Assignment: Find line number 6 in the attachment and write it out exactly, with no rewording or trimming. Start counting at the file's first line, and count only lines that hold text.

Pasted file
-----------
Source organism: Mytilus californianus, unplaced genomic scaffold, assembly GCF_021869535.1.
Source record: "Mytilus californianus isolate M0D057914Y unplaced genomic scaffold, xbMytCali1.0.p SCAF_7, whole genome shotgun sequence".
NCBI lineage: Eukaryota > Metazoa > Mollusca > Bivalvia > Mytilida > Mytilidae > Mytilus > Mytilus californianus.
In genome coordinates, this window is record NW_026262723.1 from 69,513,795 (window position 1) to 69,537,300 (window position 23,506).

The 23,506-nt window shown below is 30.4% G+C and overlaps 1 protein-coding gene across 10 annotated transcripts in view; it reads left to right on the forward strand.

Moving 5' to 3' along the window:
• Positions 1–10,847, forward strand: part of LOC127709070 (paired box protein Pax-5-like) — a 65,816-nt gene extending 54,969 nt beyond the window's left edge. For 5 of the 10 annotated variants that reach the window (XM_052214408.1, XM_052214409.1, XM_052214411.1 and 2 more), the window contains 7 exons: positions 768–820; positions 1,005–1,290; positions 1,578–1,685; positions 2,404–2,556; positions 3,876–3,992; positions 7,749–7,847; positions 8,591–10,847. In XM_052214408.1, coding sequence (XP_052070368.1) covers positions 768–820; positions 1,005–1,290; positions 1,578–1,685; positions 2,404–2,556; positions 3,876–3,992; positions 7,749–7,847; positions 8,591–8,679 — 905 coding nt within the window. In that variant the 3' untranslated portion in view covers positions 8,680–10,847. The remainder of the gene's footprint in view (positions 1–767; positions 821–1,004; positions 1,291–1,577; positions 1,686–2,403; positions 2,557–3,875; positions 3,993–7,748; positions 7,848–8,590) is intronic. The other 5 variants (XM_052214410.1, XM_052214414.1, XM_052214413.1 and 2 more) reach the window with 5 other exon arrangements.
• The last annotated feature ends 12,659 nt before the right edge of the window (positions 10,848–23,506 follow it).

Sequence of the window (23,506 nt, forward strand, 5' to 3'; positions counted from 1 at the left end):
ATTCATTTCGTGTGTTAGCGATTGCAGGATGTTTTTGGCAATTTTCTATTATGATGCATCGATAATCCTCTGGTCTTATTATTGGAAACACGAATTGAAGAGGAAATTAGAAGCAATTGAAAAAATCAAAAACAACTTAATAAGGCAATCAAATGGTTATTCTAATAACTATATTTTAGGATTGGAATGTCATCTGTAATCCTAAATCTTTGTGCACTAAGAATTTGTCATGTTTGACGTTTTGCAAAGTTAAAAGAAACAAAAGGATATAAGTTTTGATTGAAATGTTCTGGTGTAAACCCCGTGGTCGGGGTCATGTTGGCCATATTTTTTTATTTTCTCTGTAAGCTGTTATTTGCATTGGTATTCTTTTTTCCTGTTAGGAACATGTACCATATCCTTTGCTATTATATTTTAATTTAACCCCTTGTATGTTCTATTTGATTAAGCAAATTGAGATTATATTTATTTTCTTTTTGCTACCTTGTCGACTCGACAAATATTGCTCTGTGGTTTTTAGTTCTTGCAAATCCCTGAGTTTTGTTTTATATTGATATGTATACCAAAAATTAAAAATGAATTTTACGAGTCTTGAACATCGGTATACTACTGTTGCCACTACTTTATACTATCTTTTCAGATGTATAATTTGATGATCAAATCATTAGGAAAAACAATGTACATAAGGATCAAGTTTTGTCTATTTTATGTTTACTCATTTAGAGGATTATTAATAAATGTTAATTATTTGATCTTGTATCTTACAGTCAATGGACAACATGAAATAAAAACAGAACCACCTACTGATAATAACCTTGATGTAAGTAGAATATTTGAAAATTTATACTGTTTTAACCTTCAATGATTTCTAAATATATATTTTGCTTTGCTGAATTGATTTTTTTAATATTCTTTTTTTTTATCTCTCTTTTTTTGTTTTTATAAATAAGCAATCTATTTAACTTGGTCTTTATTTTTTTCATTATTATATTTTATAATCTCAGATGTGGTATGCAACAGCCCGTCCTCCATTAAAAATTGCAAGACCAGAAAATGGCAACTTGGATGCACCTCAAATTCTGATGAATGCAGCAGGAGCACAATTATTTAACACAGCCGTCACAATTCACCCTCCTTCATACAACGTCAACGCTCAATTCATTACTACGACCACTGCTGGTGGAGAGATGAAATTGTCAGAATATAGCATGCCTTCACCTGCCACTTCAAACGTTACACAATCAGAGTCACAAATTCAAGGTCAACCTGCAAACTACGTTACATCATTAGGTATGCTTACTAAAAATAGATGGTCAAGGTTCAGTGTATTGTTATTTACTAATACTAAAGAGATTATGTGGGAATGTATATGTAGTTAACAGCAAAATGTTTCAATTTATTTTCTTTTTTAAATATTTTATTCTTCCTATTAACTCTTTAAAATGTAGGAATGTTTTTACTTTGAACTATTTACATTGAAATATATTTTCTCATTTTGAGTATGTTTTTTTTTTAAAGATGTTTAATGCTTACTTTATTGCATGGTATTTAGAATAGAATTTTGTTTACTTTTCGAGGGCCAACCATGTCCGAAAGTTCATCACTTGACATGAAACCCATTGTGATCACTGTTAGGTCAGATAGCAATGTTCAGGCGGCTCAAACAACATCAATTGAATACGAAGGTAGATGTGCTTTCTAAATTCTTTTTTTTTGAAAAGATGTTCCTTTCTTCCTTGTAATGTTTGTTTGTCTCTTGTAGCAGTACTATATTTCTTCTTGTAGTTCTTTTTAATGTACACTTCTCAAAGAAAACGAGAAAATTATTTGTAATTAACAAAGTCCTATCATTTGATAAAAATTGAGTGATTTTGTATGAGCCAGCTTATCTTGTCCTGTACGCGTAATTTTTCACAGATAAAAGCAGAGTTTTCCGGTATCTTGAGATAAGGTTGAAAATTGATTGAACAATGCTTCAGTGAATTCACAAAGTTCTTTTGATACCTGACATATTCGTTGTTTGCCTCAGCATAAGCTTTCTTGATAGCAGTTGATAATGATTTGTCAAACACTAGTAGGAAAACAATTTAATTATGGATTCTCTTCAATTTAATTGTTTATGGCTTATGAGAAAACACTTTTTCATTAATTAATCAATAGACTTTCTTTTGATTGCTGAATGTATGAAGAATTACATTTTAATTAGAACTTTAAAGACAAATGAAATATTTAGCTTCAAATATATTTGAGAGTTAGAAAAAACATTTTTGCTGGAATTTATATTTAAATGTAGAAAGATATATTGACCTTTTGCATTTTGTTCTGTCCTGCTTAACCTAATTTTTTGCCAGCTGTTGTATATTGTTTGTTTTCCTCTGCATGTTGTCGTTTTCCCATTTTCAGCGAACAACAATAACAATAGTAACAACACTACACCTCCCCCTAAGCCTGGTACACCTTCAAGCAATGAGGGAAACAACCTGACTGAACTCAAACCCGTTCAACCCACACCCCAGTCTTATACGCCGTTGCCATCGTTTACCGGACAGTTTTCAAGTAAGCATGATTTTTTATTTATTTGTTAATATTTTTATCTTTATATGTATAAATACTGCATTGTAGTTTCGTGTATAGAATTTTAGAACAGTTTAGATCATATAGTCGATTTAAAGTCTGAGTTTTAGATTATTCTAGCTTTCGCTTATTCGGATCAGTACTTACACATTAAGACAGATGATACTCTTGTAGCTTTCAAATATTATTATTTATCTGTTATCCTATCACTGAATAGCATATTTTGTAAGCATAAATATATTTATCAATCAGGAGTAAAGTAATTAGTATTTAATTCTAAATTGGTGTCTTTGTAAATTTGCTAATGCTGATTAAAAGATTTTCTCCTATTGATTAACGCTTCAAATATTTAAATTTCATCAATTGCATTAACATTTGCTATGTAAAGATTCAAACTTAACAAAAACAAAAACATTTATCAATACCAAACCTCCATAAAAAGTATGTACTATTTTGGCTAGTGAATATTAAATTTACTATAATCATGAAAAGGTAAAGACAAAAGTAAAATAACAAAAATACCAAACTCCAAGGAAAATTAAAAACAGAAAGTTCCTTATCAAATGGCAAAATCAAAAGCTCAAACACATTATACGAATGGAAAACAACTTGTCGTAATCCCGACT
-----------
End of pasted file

Moving 5' to 3' along the window: